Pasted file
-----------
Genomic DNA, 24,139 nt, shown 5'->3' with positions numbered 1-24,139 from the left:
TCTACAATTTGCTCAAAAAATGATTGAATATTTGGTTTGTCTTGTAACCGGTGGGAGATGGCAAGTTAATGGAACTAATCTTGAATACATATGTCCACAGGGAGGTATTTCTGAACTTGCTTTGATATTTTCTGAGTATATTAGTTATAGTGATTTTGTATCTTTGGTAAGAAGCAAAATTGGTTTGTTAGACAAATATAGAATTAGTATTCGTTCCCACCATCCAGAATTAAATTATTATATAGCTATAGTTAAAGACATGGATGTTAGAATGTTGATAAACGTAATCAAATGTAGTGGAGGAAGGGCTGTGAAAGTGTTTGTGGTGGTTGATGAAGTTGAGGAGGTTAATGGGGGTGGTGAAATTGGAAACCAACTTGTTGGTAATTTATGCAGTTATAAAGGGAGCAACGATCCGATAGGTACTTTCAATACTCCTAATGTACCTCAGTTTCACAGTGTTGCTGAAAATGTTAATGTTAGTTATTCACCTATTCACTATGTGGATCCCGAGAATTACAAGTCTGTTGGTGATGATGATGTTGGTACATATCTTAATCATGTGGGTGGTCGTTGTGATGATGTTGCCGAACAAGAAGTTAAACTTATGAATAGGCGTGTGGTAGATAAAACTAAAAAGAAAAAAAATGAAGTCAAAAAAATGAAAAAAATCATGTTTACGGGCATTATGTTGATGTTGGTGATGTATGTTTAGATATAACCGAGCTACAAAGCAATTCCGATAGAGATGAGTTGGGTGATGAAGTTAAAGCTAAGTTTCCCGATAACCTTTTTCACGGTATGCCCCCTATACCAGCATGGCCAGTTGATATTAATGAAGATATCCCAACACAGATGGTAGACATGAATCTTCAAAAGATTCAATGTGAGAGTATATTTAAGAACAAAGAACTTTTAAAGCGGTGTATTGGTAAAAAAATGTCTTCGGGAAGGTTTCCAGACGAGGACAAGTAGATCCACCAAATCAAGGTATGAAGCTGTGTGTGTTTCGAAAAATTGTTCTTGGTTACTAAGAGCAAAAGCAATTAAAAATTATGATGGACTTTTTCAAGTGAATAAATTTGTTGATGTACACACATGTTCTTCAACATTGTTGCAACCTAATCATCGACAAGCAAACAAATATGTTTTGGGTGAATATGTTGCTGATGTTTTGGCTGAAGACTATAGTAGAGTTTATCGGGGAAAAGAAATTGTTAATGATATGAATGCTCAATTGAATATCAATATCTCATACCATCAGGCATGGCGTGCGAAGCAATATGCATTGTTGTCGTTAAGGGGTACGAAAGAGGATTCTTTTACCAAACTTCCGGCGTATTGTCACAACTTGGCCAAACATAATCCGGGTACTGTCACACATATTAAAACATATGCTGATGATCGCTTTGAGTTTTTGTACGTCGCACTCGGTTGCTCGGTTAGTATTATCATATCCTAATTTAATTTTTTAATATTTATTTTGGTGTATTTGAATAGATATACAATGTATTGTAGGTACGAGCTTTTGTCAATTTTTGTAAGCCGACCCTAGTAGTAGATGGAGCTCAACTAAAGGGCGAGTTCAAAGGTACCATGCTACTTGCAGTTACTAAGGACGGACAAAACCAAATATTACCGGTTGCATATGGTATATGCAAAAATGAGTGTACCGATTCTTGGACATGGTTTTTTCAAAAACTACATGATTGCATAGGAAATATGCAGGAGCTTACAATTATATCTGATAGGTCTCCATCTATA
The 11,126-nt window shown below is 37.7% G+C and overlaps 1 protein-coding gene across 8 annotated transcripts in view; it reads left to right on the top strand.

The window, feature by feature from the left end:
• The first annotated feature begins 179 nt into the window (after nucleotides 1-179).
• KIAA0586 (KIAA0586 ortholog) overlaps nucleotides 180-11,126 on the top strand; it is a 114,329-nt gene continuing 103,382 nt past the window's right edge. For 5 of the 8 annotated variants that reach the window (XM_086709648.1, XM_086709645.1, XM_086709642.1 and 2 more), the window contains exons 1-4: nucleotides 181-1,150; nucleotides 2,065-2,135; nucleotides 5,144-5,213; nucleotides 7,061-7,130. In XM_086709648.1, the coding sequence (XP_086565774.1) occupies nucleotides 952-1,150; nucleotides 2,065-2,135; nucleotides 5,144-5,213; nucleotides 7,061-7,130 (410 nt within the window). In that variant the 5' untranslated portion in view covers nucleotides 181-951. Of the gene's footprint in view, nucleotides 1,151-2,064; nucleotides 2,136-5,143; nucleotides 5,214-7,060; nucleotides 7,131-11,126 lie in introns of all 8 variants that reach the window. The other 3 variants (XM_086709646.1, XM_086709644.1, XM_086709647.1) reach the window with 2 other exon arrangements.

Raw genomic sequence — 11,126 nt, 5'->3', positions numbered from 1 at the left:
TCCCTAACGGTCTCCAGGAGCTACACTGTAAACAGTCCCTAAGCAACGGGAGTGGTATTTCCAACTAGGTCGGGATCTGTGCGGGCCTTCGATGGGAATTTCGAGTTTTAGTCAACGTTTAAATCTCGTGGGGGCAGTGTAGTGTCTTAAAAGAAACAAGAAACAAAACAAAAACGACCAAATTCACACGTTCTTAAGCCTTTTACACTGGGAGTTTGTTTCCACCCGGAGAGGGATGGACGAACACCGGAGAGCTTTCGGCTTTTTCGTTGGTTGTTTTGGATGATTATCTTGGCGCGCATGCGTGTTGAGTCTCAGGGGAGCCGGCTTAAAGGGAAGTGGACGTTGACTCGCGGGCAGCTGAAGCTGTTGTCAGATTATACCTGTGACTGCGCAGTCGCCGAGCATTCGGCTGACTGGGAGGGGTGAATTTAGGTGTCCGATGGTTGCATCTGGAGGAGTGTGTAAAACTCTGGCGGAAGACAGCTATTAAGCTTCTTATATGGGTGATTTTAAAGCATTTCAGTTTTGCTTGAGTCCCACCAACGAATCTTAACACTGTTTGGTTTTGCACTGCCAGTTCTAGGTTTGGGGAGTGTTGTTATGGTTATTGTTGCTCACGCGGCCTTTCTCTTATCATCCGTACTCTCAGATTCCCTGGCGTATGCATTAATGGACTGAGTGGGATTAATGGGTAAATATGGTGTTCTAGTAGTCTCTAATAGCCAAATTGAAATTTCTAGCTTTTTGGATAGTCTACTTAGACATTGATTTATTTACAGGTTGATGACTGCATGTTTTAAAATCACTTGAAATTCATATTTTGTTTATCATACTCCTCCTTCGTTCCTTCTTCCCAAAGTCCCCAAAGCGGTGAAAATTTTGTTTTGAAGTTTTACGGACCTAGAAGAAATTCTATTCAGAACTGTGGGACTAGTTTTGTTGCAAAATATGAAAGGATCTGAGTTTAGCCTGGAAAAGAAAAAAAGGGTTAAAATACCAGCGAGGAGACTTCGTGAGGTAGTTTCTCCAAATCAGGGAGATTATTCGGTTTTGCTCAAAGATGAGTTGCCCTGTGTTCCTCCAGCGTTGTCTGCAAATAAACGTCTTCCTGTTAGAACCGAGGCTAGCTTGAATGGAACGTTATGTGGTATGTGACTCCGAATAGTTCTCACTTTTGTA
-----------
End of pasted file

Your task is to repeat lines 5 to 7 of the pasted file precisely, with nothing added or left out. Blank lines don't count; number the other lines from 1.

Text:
• The first annotated feature begins 179 nt into the window (after nucleotides 1-179).
• KIAA0586 (KIAA0586 ortholog) overlaps nucleotides 180-11,126 on the top strand; it is a 114,329-nt gene continuing 103,382 nt past the window's right edge. For 5 of the 8 annotated variants that reach the window (XM_086709648.1, XM_086709645.1, XM_086709642.1 and 2 more), the window contains exons 1-4: nucleotides 181-1,150; nucleotides 2,065-2,135; nucleotides 5,144-5,213; nucleotides 7,061-7,130. In XM_086709648.1, the coding sequence (XP_086565774.1) occupies nucleotides 952-1,150; nucleotides 2,065-2,135; nucleotides 5,144-5,213; nucleotides 7,061-7,130 (410 nt within the window). In that variant the 5' untranslated portion in view covers nucleotides 181-951. Of the gene's footprint in view, nucleotides 1,151-2,064; nucleotides 2,136-5,143; nucleotides 5,214-7,060; nucleotides 7,131-11,126 lie in introns of all 8 variants that reach the window. The other 3 variants (XM_086709646.1, XM_086709644.1, XM_086709647.1) reach the window with 2 other exon arrangements.

Raw genomic sequence — 11,126 nt, 5'->3', positions numbered from 1 at the left: